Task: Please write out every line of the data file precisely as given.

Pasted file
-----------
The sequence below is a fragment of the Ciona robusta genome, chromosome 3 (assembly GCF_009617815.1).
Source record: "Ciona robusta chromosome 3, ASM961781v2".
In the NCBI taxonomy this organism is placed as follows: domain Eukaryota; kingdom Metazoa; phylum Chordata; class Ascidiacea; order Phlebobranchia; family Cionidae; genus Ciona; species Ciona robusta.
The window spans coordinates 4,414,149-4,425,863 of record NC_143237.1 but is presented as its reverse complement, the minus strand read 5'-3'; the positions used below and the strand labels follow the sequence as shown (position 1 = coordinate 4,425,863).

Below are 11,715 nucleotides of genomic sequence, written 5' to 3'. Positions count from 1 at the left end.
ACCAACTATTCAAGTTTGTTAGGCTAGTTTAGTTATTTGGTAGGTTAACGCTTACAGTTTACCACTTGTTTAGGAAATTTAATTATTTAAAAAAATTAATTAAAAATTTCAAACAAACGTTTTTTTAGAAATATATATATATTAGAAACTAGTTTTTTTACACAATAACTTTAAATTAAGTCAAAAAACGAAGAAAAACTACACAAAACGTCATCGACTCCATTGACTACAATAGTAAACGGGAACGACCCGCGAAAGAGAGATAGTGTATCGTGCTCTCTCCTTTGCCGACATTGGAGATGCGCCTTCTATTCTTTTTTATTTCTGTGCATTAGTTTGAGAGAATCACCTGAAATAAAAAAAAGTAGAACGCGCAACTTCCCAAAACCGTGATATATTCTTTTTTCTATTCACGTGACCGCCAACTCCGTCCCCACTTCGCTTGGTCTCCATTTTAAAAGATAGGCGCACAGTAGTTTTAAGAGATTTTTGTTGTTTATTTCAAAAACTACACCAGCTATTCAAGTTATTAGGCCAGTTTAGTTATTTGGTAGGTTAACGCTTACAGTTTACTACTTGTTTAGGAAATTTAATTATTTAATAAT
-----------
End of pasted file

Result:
The sequence below is a fragment of the Ciona robusta genome, chromosome 3 (assembly GCF_009617815.1).
Source record: "Ciona robusta chromosome 3, ASM961781v2".
In the NCBI taxonomy this organism is placed as follows: domain Eukaryota; kingdom Metazoa; phylum Chordata; class Ascidiacea; order Phlebobranchia; family Cionidae; genus Ciona; species Ciona robusta.
The window spans coordinates 4,414,149-4,425,863 of record NC_143237.1 but is presented as its reverse complement, the minus strand read 5'-3'; the positions used below and the strand labels follow the sequence as shown (position 1 = coordinate 4,425,863).

Below are 11,715 nucleotides of genomic sequence, written 5' to 3'. Positions count from 1 at the left end.
ACCAACTATTCAAGTTTGTTAGGCTAGTTTAGTTATTTGGTAGGTTAACGCTTACAGTTTACCACTTGTTTAGGAAATTTAATTATTTAAAAAAATTAATTAAAAATTTCAAACAAACGTTTTTTTAGAAATATATATATATTAGAAACTAGTTTTTTTACACAATAACTTTAAATTAAGTCAAAAAACGAAGAAAAACTACACAAAACGTCATCGACTCCATTGACTACAATAGTAAACGGGAACGACCCGCGAAAGAGAGATAGTGTATCGTGCTCTCTCCTTTGCCGACATTGGAGATGCGCCTTCTATTCTTTTTTATTTCTGTGCATTAGTTTGAGAGAATCACCTGAAATAAAAAAAAGTAGAACGCGCAACTTCCCAAAACCGTGATATATTCTTTTTTCTATTCACGTGACCGCCAACTCCGTCCCCACTTCGCTTGGTCTCCATTTTAAAAGATAGGCGCACAGTAGTTTTAAGAGATTTTTGTTGTTTATTTCAAAAACTACACCAGCTATTCAAGTTATTAGGCCAGTTTAGTTATTTGGTAGGTTAACGCTTACAGTTTACTACTTGTTTAGGAAATTTAATTATTTAATAAT